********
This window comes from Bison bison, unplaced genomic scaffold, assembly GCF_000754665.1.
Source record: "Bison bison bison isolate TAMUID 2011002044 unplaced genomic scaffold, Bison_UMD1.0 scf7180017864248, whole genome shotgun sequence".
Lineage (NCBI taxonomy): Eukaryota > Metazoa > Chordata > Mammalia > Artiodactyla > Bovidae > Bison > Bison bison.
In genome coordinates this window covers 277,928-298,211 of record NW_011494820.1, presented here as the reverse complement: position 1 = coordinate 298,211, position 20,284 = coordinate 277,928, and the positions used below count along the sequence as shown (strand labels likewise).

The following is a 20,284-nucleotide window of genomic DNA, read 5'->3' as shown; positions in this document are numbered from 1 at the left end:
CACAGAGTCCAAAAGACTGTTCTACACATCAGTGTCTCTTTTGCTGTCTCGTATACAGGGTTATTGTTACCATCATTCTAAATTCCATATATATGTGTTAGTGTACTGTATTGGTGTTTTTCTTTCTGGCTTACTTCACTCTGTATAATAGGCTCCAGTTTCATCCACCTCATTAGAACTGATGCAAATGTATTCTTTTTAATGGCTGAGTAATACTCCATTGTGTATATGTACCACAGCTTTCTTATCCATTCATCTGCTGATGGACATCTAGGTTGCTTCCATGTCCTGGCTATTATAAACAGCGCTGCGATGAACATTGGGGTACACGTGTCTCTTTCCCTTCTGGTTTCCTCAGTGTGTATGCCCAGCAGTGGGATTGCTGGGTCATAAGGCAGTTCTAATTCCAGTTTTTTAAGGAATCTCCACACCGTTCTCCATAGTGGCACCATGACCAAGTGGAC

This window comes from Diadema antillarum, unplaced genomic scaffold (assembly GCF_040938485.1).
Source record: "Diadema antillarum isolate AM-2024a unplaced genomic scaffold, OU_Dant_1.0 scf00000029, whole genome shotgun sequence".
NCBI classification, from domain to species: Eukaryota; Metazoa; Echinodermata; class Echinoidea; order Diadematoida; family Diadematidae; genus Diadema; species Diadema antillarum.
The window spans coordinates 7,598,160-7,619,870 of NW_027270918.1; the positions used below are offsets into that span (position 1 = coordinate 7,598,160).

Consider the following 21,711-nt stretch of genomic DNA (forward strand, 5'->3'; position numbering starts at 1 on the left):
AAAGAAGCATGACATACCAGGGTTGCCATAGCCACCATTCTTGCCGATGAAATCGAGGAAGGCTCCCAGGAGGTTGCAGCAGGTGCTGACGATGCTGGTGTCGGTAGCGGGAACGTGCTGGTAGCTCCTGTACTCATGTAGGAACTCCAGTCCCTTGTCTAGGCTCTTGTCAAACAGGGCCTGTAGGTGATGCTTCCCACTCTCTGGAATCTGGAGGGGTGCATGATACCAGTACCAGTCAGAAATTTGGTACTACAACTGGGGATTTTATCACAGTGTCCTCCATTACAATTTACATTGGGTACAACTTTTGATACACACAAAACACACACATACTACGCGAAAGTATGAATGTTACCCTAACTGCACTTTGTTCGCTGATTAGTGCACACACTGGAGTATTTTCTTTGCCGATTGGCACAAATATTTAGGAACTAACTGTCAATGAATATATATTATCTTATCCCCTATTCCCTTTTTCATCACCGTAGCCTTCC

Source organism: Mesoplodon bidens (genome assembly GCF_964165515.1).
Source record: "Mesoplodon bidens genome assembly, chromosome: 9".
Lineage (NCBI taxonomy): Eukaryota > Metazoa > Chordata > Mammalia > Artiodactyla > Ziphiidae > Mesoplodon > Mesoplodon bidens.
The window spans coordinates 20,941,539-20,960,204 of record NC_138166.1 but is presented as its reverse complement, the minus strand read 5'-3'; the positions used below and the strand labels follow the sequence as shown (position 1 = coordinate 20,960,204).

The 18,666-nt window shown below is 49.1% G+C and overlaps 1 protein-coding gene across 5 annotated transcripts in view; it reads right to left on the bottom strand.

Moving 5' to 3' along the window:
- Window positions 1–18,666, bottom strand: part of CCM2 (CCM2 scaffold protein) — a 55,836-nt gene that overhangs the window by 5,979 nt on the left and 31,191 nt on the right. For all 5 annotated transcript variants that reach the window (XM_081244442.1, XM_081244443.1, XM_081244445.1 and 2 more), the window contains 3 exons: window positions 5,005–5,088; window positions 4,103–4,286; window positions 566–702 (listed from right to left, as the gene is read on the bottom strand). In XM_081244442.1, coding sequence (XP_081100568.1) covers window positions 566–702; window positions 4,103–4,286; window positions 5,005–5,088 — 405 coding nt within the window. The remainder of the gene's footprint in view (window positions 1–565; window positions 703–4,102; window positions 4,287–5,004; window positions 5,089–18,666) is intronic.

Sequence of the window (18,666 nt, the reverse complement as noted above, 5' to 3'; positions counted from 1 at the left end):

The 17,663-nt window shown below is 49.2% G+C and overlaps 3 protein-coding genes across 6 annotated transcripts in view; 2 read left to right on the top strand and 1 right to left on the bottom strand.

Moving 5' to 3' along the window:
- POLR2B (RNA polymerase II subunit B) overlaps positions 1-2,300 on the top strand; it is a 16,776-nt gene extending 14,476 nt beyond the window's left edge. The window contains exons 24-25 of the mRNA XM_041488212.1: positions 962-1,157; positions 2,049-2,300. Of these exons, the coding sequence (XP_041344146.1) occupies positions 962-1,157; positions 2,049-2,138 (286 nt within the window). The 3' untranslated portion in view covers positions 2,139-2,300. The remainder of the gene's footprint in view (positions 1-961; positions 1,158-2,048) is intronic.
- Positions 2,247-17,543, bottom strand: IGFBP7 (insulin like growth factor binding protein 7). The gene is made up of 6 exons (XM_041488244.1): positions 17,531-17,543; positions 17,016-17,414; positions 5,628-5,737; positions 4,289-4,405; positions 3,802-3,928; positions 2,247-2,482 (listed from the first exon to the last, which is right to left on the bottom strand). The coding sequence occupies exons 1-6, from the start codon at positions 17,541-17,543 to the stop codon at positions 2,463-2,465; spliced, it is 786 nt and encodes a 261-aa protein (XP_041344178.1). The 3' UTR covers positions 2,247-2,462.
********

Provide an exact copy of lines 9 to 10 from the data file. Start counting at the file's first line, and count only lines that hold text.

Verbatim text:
NCBI classification, from domain to species: Eukaryota; Metazoa; Echinodermata; class Echinoidea; order Diadematoida; family Diadematidae; genus Diadema; species Diadema antillarum.
The window spans coordinates 7,598,160-7,619,870 of NW_027270918.1; the positions used below are offsets into that span (position 1 = coordinate 7,598,160).